The timing of Gutenberg’s invention was just right for another man who was the other contender for the title of most influential person of the millennium: Martin Luther. Gutenberg’s press was ready for commercial use in 1450. In 1517 Luther posted his 95 Theses on the door of the Castle Church in Wittenberg, Germany. These bold assertions of ways in which the church had strayed from Scripture were soon printed and widely distributed, and the Protestant Reformation began. The printing press was a crucial tool, effectively used by the Reformers.

The most influential one of the past millennium, and every millennium, was not Gutenberg or Luther, but the Lord. He gave Gutenberg wisdom to invent the printing press so Luther could use it and the Church could be brought back to the great truth that salvation is by grace alone through faith in Jesus alone. God used relative nobodies like Gutenberg and Luther. He directed their steps and caused things to happen at just the right time. “I am the Lord, your God, who teaches you what is best for you, who directs you in the way you should go. If only you had paid attention to my commands, your peace would have been like a river, your well-being like the waves of the sea” (Isaiah 48:17-18). We look at history and we see God doing great things. Sometimes His influence isn’t recognized, but He is always at work, directing the path of history. We give thanks that the great God of history is graciously willing to direct our lives today.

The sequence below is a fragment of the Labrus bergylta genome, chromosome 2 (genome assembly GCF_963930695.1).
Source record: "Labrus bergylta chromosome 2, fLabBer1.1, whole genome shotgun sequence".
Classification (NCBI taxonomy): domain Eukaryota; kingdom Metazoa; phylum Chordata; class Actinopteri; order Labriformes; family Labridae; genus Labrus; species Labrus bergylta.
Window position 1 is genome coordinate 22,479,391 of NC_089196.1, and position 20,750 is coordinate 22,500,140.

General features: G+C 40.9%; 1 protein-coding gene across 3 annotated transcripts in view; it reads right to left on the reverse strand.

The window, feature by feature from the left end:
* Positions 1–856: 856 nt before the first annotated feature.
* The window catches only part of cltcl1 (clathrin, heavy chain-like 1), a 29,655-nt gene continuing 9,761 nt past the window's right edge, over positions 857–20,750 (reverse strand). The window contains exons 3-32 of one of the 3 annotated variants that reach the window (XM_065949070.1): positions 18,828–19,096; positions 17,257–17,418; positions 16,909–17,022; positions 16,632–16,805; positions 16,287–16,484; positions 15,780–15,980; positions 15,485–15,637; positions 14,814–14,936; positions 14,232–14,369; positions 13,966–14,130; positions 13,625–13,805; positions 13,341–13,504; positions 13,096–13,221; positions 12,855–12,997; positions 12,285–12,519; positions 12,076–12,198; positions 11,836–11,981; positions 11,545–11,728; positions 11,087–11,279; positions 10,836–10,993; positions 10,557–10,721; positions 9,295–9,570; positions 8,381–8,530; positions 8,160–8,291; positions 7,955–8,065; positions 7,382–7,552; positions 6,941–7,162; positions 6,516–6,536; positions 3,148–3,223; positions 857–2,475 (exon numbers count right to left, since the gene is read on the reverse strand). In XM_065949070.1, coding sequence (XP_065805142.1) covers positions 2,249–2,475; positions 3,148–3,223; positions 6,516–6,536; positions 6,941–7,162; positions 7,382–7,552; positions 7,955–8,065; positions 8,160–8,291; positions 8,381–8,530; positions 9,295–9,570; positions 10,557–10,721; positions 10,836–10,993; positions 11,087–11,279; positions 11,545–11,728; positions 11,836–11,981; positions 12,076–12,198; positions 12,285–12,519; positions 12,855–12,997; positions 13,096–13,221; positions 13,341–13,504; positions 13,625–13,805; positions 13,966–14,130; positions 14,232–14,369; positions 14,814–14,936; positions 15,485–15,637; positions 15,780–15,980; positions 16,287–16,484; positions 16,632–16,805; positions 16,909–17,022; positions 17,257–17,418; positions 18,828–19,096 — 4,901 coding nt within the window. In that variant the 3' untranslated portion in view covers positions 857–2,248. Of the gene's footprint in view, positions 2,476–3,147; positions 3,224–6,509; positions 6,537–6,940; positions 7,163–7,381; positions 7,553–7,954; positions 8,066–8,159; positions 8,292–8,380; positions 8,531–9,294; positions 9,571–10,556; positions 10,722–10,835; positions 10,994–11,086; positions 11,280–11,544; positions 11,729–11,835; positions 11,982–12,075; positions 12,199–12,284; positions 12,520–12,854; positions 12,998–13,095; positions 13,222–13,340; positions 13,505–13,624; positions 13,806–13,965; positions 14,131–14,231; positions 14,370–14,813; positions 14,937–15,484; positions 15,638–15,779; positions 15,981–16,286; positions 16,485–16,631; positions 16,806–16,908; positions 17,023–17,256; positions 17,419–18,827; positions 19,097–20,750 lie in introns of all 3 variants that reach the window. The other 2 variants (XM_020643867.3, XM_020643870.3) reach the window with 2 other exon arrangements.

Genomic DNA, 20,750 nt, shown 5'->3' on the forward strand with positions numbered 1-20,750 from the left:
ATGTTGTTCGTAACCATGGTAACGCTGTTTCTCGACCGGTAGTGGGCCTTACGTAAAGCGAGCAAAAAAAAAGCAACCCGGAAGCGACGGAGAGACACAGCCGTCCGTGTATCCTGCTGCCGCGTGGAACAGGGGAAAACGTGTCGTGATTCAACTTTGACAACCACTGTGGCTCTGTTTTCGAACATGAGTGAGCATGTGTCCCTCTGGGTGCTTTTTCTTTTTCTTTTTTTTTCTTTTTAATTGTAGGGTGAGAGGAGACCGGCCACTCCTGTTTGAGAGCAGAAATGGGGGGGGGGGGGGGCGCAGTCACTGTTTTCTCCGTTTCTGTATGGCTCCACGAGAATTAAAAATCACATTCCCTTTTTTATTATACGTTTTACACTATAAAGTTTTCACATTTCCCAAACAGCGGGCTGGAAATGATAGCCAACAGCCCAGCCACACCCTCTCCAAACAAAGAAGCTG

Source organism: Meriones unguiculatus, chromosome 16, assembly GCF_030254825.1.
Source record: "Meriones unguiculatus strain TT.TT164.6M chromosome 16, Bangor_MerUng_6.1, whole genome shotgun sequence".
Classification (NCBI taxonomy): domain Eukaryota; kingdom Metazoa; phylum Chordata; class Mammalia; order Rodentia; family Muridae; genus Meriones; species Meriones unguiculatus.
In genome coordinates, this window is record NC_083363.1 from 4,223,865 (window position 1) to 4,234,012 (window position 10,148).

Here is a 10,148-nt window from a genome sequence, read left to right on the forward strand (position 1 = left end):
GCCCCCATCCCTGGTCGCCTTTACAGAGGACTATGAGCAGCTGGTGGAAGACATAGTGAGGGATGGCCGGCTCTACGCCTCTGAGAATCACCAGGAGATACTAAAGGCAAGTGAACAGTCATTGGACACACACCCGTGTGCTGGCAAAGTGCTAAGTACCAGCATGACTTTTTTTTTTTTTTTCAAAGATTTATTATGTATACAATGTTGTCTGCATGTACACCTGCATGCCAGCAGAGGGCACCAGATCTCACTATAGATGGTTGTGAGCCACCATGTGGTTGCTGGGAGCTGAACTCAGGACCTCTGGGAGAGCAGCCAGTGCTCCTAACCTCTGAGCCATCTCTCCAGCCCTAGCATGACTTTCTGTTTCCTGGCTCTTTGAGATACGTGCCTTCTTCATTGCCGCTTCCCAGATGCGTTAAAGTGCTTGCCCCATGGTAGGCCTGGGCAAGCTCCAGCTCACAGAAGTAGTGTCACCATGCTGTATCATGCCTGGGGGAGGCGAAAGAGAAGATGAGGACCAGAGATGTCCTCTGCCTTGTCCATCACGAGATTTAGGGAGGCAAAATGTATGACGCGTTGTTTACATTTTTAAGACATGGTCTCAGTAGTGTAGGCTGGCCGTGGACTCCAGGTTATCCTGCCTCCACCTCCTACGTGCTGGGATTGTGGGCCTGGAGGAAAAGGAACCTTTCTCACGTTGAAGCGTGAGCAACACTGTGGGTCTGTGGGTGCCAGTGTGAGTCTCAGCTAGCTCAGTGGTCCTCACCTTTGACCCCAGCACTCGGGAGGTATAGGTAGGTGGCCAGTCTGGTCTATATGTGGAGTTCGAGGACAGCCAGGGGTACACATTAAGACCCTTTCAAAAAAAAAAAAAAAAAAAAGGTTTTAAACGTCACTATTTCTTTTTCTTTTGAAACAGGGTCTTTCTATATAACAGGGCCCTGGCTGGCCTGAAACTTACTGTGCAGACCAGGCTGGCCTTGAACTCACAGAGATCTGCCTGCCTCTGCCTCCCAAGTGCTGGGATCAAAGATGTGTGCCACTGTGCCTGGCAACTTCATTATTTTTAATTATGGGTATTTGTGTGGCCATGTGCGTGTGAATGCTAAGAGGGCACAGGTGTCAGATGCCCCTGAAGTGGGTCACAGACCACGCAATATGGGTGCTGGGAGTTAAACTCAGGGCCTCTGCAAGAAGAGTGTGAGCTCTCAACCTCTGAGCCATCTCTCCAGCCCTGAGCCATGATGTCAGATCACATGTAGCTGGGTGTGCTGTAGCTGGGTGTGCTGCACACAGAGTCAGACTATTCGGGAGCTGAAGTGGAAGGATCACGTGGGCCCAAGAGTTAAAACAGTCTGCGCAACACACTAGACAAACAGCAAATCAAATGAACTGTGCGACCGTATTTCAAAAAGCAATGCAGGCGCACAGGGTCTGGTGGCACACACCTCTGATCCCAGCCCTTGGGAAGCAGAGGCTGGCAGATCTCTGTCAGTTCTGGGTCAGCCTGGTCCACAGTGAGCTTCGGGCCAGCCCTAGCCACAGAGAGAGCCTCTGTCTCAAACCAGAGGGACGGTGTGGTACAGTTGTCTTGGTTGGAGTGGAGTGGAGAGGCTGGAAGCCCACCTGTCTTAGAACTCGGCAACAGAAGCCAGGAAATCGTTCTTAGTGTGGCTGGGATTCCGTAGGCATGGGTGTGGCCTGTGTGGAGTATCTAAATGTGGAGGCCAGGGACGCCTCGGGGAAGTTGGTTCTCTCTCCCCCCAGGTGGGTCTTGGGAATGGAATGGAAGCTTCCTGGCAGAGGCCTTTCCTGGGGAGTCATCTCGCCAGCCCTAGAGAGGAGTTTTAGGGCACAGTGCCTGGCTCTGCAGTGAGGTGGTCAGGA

Humble leadership

Winston Churchill, the prime minister of Great Britain who led his country to victory over Hitler and Nazi Germany in World War 2, was maybe the greatest leader of the 20th century. In World War 1, however, he suffered a failure that looked like it would doom any chance for greatness.